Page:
From next week US truckers will be obliged to use electronic monitoring devices to measure the working hours of truck drivers. From December 18, all vehicles over 4.5 tons must install ‘electronic logging devices’, essentially a ‘black box’ that monitors the length of time the truck has been driven as well as other information such as speed.
This is not universally popular, especially amongst smaller companies and owner-drivers. Electronic systems are less forgiving than the old approach of logging hours manually, making few allowances for road conditions or ability to rest in certain locations. They do yield more information about how the truck has been driven and this can be a benefit, with larger truck companies using them to monitor the behaviour of their drivers. This is of little attraction to smaller operations without elaborate management structures. Unsurprisingly there has been considerable grumbling about the issue. Many fear that smaller trucking companies will lose business to the large networks.
Most European economies have operated mechanical and paper ‘tachograph’ systems as a legal obligation for a number of decades. If anything, the regulations governing driver hours are more onerous than those in the US. However, the technology used is primitive and open to abuse. The systems are supposed to be checked, however in many countries enforcement is weak. Cross-border traffic is particularly open to abuse with small trucking companies – which account for so much of continental Europe’s trucking fleet – tempted to tamper with the mechanism in order to disguise the number of hours that their drivers are really doing. With fatal accidents involving long-distance trucks not uncommon, this is a serious issue.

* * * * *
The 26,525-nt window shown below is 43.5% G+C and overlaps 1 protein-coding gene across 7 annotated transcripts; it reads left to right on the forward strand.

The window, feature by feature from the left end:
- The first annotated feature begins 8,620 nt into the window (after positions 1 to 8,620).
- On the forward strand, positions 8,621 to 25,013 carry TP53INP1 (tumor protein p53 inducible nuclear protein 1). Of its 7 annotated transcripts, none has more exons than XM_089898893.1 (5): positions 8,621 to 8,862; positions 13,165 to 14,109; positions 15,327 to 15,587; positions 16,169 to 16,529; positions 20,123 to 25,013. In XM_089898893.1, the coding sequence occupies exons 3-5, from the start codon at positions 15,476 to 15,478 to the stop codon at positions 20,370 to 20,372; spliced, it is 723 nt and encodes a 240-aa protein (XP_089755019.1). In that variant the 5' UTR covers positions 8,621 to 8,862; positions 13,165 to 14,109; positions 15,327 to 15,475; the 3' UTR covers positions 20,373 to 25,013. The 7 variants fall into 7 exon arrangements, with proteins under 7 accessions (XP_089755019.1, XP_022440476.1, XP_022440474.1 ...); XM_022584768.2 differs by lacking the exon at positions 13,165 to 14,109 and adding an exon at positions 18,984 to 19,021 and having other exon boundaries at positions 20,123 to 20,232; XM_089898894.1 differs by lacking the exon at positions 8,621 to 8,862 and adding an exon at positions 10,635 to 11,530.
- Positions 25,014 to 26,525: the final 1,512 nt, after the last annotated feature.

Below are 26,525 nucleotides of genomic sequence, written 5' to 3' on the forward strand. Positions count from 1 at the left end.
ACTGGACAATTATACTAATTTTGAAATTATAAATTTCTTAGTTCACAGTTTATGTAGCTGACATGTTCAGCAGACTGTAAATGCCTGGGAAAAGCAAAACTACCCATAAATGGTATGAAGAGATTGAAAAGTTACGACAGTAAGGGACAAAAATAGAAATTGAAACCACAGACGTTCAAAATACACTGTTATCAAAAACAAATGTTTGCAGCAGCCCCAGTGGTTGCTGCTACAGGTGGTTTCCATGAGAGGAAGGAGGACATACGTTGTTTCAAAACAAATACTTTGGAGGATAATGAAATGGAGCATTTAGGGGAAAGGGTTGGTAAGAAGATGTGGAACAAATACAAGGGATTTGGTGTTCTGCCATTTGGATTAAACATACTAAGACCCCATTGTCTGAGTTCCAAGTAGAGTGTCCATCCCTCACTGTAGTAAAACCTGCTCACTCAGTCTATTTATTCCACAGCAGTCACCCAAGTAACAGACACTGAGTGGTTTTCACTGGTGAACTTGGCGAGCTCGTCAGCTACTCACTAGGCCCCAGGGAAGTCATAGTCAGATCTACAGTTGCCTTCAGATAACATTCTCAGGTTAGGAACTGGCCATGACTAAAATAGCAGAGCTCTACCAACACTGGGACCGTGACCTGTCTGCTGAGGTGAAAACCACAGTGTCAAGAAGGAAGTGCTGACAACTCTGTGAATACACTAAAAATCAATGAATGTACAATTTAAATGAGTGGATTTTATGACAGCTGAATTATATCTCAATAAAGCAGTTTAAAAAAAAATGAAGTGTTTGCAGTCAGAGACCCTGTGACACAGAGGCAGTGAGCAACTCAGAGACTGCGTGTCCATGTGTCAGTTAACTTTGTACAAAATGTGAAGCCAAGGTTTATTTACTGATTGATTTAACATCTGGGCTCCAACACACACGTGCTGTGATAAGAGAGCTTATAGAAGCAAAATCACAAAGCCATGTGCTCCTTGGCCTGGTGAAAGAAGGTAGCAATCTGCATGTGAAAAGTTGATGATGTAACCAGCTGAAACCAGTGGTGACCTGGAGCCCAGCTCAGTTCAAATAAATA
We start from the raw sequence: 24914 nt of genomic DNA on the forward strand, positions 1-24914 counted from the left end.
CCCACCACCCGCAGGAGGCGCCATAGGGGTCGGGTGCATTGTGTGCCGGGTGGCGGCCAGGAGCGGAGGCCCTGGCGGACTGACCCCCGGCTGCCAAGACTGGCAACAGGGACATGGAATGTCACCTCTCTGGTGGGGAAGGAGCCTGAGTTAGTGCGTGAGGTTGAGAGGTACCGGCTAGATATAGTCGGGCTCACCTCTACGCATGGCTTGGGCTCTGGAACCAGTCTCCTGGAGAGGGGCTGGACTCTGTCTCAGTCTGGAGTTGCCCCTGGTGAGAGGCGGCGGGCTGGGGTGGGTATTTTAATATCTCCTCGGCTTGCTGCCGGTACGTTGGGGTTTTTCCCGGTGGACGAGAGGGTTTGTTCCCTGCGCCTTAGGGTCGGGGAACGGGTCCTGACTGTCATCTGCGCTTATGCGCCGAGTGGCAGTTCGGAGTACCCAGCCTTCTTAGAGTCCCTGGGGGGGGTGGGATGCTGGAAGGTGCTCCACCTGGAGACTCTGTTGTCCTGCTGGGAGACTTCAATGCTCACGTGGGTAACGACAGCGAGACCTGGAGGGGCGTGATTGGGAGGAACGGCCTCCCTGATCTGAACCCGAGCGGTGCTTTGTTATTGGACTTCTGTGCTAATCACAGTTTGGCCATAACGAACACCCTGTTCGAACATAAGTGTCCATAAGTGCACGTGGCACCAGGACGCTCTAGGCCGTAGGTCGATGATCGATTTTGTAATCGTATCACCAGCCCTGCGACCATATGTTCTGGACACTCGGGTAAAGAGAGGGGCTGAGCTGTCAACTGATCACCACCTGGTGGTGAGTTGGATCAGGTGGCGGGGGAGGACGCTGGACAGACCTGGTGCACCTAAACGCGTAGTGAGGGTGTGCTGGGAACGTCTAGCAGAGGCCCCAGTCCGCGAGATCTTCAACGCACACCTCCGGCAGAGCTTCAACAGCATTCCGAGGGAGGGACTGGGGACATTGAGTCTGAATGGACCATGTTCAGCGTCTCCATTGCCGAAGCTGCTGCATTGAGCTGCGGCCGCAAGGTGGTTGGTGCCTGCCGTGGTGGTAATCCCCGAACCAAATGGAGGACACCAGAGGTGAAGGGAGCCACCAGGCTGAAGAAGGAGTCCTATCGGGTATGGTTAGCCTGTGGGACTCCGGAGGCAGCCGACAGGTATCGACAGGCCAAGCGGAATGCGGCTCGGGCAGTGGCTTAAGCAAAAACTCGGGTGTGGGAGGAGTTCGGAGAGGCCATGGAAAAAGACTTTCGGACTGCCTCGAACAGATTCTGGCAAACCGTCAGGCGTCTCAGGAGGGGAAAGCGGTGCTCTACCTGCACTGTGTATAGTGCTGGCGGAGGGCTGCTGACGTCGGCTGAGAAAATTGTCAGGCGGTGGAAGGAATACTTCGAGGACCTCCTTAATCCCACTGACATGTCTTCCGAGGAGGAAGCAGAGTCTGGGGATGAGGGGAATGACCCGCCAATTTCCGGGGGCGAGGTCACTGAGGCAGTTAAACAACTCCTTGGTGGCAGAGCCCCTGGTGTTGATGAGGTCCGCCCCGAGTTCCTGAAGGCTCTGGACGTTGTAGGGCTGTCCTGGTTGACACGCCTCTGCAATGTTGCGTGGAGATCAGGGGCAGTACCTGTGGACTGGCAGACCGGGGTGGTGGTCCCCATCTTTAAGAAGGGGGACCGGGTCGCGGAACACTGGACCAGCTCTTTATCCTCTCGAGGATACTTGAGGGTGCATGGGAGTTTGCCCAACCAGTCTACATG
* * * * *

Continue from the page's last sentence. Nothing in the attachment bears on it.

That electronic monitoring systems are only being introduced now illustrates how basic much of the road freight sector actually is. The introduction of semi-autonomous driving systems would represent a huge change for a sector which often relies on drivers putting in enormous hours on the road, frequently in less than ideal conditions. It is hard not to think that such an approach is not sustainable both in terms of attracting workers to do the job and safety. What has not attracted so much attention is the impact such new technology will have on the relative competitiveness of different business models. It may be that greater levels of control may negatively affect smaller truck companies and owner-drivers that account for so much of road freight capacity.
Source: Transport Intelligence, December 14, 2017
Author: Thomas Cullen
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